Tibco Brings Real-Time to E-Commerce

Tibco Software Inc. (www.tibco.com) is enhancing its position as a provider of middleware technology for enterprises wanting to become real-time e-businesses.

Tibco recently released the 2.0 version of TIB/ActiveEnterprise, a suite of products that helps companies connect back-end and front-end systems through a gradual adoption of the suite.

The box includes enterprise messaging, application and technology adapters, message brokering, business process automation, content aggregation and enterprise portal software.

"One of the first things you want to know after you buy a computer [on the Internet] is when you're going to get it," says Shankar Iyer, product management director at Tibco Software. "You need real-time information. We do e-business infrastructure software that aggregates back-ends to front-ends in real time."

The suite comes with TIB/Adapter SDK 2.0, a kit that builds adapters that tie together disparate applications and systems and helps them communicate in real-time. The TIB/Message Broker 2.0 uses XML-based schemas for data integration. This simplifies data transformation and mapping through usability enhancements and support for complex mapping.

TIB/Portal for Yahoo! is a packaged portal that integrates external and internal corporate content alongside My Yahoo! content. The homepage enables online business users to access proprietary corporate offerings such as supply chain status, benefits summaries, accounts payable information and employee directories through a personalized portal.

The TIB/Adapter for Active Database can provide proactive database notification that, in turn, uses database events to activate event-driven business processes. This can affect enterprise functions that include application and database integration, database notification and multisite database replication. Finally TIB/Repository provides a standard interface to capture and store metadata from heterogeneous systems and applications in the XML format.

Iyer says the notion of all this technology working together is good, but realistically the operation can't take place over night. There is simply too much change going into the overall middleware environment. "The truth is you've got to overhaul the engines while the plane is still flying," Iyer says. "We integrate with business systems in anywhere from six weeks to three months. We've been designed from day one for this type of [incremental] deployment."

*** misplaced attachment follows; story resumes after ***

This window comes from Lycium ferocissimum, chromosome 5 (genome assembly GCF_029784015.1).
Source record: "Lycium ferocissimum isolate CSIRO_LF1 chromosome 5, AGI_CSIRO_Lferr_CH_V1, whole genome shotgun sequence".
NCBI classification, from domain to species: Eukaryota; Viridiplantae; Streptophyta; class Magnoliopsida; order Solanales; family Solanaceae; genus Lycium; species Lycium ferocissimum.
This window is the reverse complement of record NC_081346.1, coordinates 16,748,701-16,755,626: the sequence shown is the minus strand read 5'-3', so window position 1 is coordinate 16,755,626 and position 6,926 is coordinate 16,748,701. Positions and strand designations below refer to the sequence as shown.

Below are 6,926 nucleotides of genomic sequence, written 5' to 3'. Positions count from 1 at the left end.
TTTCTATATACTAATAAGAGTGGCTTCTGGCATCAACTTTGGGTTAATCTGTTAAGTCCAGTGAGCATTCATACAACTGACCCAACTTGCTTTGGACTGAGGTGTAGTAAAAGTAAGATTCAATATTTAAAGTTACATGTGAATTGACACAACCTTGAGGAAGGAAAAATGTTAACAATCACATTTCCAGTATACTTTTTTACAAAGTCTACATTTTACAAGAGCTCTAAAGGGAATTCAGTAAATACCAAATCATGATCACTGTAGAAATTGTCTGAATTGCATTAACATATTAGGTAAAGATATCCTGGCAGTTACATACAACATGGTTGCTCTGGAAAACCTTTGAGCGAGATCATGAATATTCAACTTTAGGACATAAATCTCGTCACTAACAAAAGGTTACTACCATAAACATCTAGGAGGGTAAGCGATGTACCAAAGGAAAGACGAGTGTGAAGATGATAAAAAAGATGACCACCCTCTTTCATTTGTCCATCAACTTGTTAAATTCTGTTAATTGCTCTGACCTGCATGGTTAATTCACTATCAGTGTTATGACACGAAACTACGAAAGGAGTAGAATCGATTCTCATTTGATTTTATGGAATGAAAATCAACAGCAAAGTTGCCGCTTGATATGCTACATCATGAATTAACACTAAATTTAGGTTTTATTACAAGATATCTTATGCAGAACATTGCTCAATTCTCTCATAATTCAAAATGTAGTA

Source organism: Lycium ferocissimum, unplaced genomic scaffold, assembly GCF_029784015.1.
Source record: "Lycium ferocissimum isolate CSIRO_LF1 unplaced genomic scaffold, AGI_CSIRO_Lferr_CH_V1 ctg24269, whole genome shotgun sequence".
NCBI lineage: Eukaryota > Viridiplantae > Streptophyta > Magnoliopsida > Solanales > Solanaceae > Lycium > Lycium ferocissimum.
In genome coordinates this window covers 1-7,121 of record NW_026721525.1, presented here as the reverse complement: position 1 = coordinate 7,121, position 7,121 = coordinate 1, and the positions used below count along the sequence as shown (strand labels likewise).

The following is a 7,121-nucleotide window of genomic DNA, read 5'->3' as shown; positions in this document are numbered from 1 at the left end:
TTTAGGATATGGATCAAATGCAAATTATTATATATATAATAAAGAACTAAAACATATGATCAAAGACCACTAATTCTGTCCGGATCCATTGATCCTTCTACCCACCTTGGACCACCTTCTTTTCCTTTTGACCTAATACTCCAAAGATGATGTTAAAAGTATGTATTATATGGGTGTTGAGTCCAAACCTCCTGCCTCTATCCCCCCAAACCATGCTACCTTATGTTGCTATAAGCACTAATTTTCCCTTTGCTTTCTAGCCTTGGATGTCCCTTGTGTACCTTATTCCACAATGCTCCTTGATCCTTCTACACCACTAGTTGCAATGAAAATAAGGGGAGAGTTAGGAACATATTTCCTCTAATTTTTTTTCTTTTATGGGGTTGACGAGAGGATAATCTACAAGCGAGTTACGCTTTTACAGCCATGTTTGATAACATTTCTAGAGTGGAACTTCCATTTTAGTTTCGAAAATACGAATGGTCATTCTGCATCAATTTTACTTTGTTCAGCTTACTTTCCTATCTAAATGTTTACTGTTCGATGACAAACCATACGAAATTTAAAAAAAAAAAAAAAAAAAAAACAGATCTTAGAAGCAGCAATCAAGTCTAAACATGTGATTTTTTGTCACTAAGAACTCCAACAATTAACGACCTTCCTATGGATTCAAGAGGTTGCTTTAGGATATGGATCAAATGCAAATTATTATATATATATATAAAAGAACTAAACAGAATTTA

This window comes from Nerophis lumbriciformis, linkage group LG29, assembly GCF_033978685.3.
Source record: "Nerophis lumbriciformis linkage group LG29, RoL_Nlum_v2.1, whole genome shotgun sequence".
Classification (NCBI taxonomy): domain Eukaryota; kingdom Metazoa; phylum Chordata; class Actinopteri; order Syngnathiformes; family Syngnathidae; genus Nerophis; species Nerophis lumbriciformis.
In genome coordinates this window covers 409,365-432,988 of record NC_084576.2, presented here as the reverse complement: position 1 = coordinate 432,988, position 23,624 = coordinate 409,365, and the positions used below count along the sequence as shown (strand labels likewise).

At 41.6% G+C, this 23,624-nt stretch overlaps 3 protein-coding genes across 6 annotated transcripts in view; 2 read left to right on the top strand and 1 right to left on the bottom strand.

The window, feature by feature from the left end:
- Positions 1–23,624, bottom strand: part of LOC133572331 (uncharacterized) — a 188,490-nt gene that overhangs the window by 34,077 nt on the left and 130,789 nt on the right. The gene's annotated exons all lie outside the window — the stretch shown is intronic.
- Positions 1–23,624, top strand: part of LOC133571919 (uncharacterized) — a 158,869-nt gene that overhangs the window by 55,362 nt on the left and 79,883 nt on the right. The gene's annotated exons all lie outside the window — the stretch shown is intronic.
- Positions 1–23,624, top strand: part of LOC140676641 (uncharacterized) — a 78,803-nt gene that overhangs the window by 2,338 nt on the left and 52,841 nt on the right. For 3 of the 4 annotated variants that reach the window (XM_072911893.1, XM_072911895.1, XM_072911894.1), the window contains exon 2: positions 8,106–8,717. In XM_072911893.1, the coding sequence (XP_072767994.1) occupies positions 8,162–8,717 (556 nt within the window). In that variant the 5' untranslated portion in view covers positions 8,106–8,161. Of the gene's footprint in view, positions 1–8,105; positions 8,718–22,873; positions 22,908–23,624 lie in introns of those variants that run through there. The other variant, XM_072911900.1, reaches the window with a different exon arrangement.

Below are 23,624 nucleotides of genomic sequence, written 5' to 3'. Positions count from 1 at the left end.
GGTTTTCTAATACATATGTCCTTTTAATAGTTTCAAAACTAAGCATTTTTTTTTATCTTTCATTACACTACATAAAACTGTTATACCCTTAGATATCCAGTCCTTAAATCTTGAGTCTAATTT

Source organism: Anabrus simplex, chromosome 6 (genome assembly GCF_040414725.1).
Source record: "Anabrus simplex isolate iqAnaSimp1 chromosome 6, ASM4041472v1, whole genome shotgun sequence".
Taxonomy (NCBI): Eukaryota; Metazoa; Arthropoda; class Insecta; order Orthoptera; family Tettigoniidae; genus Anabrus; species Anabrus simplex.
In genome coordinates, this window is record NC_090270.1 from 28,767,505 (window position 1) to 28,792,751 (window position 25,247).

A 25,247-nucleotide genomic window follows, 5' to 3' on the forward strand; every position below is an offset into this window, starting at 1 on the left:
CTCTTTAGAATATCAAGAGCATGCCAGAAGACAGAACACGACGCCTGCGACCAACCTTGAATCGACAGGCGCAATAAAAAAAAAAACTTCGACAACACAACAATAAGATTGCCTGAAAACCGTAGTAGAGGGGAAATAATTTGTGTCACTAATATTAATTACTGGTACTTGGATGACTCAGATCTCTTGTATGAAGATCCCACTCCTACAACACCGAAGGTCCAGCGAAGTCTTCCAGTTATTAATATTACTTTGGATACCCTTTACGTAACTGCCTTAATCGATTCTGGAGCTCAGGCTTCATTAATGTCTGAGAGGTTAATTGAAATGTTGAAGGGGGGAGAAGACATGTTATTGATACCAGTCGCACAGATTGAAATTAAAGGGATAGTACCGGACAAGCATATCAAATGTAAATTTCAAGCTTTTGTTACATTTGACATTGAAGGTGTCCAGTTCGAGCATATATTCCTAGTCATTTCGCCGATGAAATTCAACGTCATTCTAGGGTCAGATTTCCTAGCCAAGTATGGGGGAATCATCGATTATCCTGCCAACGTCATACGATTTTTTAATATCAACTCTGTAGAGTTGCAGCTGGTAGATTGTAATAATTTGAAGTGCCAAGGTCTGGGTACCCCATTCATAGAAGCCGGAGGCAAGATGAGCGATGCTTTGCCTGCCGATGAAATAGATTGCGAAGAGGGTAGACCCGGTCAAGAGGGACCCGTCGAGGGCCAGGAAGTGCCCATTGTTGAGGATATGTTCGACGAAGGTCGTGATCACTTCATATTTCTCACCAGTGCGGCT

The whole notion of being a competitor today and partner tomorrow makes it extremely important to have a real-time infrastructure.

"Everyone's sensing that e-business has a crying need for this," says Ed Acly, director of middleware research at International Data Corp. (IDC, www.idc.com). "When you get to look at a product like ActiveEnterprise, it plays a very important role. This is one form of infrastructure that's needed for e-business."

Acly points out, however, the network bandwidth used to continuously update numerous data sources in real-time is already a problem, and this is just the beginning for companies trying this type of solution. That makes the idea of wide deployment a scary proposal for those who value every byte that flows through their pipes.

Tibco has developed pragmatic general multicast (PGM) technology that will be integrated into routers from Cisco Systems Inc. beginning next year. PGM Reliable Transport Protocol, which will become a standard on Cisco routers and has been submitted to the Internet Engineering Task Force (IETF, www.ietf.org), sends reliable multicast packets through the routers that will natively support it.

Tibco's Iyer compares PGM to what TCP did for point-to-point Internet communications. While TCP provides reliable one-to-one connectivity over networks, PGM Reliable Transport Protocol provides reliable connections for a one-to-many model where users send just one message to as many recipients as are needed. This still doesn't address bandwidth concerns, but more to the reliability of sending messages in this infrastructure.

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